Even as I left the square I was filled with a certain contentment and peace. There is something about those unplanned, little moments that amount to far more than anything we could have planned ourselves.
I had come so close to missing this little bit of heaven we'd stumbled upon. I had planned to see one of the most incredible views in Italy at the top of the Duomo, but after a mix up with tickets, I instead came across a scene far better than any the top of the building could have offered.
Landscapes are brilliant and breathtaking, but there's something about seeing people, joy and life that ends up taking the cake. To see parents radiating as they watch their kids run about. To see young adults act a little less adult to pop the bubble that comes their way. To see Italians, Asians, and Americans alike enjoying the same simple satisfaction of technicolor spheres floating through the sky.
I guess Italy is teaching me to not focus on my own agenda so much, but to instead take in a little bit of everything.
Nine sleepless hours in a plane sitting next to a guy who smelled like an ashtray and wheezed with every breath (not usually a problem unless you're desperately trying to sleep) could not have been more worth it.
I wasn't sure what to expect upon landing and was starting to feel a little unprepared. The app that was supposed to teach me Italian wasn't working fast enough. I couldn't imagine my few phrases like hello, my name is, and please were going to get me very far.
Not to mention I was starting to run through a small laundry list of the things I already knew I'd forgotten- the sunglasses in the seat of my car, the new top I'd been excited about wearing and toothpaste (I promise I bought some here; don't think I opted for going without) .
I even realized how foolish I was to ix-ney all those sweaters that took up too much room when I was packing. Considering it was in the 30s when we touched down, a few of those might have come in handy.
As I got off the plane, small comforts started hitting me one by one.
There was the comfort of finding the SAI group (I'd envisioned looking at the held up signs with SAI's nowhere in sight) and realizing that, thank God, I wasn't going to have to bode for myself in an Italian cab, praying he took me to the right place.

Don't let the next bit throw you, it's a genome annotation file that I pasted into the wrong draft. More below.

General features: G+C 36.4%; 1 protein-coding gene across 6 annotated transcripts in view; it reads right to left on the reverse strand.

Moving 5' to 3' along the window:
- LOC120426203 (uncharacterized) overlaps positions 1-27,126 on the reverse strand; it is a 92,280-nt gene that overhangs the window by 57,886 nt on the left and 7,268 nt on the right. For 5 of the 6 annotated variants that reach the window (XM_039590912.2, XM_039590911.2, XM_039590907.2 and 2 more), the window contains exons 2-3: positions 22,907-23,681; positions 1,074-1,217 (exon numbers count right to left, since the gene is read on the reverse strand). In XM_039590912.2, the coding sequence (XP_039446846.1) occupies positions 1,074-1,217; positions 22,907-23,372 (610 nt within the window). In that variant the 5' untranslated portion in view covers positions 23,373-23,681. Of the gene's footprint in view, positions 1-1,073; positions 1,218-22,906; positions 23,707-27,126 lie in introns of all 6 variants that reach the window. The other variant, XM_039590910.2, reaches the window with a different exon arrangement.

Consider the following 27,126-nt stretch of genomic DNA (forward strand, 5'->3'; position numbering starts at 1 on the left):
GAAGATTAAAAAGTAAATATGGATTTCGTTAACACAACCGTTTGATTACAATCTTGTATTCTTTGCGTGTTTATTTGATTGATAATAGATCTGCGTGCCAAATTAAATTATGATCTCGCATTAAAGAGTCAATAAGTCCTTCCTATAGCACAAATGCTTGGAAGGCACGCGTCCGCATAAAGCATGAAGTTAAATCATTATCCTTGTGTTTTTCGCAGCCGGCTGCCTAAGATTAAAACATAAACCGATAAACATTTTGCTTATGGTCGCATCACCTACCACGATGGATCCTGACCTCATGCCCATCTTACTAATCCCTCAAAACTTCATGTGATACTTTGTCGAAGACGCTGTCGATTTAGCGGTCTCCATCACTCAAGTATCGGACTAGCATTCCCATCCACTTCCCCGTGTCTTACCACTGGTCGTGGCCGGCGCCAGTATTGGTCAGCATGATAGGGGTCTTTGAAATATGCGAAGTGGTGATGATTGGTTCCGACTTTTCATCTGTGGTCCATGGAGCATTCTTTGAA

Then there was the comfort of arriving at my building. Not only was I in the heart of the city, but I was close to the river, the building was beautiful (I occasionally look outside to see people taking pictures of our lovely abode), and the place was so much bigger than I would have ever imagined. I expected some dinky, hole in the wall, falling apart apartment, so it's safe to say I was thrilled.
Then there was the comfort of meeting my roommates. They hadn't seemed too psychotic when stalking them on Facebook, but one can never be too sure. Meeting them, however, affirmed that they were not in fact crazy. In fact, they were pretty perfect. Our whole place gels in the best way. We even have other students on the floors of our building, so we've established a nice little crew. Living with these people the next few months will not only be tolerable, but a really good time.
And then comes my last comfort. Firenze. We got settled in and all went out to grab our first Italian meal. The little establishment we found close by was just the ticket. The food and wine were to die for and we left full and content. Roaming the streets of Florence is nothing short of breath taking. I knew I looked obnoxiously American with my eyes glued upward, snapping pictures here and there, but I honestly didn't care. I was captivated by the small streets and charm of this wonderful city. As we walked back later that evening and watched the sun set over the river, everything felt just right. Florence, it's good to call you home.